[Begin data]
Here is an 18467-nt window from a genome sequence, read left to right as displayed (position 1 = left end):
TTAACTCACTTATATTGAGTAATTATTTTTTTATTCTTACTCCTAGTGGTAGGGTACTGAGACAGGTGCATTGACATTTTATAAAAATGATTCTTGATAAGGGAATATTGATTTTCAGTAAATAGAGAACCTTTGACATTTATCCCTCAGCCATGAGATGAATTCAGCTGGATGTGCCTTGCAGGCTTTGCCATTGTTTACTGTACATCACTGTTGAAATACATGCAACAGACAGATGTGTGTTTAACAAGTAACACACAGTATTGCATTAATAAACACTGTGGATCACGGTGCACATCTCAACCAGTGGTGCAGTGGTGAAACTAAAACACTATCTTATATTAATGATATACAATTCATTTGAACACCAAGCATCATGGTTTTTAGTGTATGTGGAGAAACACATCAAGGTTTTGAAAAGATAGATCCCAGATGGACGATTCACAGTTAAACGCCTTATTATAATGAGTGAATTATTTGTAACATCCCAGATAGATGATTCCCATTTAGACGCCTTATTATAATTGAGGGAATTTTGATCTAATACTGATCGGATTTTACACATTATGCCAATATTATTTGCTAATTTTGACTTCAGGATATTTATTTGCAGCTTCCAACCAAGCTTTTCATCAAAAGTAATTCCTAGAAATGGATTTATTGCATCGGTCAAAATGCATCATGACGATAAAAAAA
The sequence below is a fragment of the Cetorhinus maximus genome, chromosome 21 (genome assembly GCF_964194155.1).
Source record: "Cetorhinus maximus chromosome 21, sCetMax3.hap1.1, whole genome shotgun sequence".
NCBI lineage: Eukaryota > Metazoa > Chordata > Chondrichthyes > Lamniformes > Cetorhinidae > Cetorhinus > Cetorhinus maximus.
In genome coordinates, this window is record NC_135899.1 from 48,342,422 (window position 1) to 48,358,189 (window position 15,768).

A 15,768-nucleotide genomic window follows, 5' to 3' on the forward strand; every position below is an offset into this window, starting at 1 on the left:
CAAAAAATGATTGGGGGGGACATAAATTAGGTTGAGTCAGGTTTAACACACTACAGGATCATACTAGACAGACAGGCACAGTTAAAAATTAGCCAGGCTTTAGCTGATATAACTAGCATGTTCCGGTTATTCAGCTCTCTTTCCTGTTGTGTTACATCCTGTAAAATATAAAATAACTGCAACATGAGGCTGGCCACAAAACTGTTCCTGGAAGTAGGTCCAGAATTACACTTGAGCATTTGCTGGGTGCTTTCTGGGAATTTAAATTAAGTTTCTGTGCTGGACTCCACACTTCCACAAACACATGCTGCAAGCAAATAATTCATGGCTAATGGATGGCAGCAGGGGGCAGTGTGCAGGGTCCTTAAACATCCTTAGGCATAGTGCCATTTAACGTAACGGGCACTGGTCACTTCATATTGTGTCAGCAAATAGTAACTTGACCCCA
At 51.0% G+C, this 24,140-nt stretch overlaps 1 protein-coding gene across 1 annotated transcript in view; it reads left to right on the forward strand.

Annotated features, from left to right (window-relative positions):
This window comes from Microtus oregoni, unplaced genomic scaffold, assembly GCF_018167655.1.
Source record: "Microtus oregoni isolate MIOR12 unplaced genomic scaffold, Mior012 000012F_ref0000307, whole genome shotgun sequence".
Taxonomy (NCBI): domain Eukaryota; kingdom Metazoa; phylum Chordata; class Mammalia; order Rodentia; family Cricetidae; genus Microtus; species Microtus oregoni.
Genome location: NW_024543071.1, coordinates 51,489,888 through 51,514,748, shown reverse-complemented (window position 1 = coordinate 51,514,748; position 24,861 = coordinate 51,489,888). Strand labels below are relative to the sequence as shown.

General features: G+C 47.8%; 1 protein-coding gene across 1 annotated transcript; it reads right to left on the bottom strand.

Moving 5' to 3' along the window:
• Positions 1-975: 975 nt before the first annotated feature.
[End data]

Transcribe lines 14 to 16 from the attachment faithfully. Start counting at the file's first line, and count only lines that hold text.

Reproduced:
Genome location: NW_024543071.1, coordinates 51,489,888 through 51,514,748, shown reverse-complemented (window position 1 = coordinate 51,514,748; position 24,861 = coordinate 51,489,888). Strand labels below are relative to the sequence as shown.

General features: G+C 47.8%; 1 protein-coding gene across 1 annotated transcript; it reads right to left on the bottom strand.

Moving 5' to 3' along the window: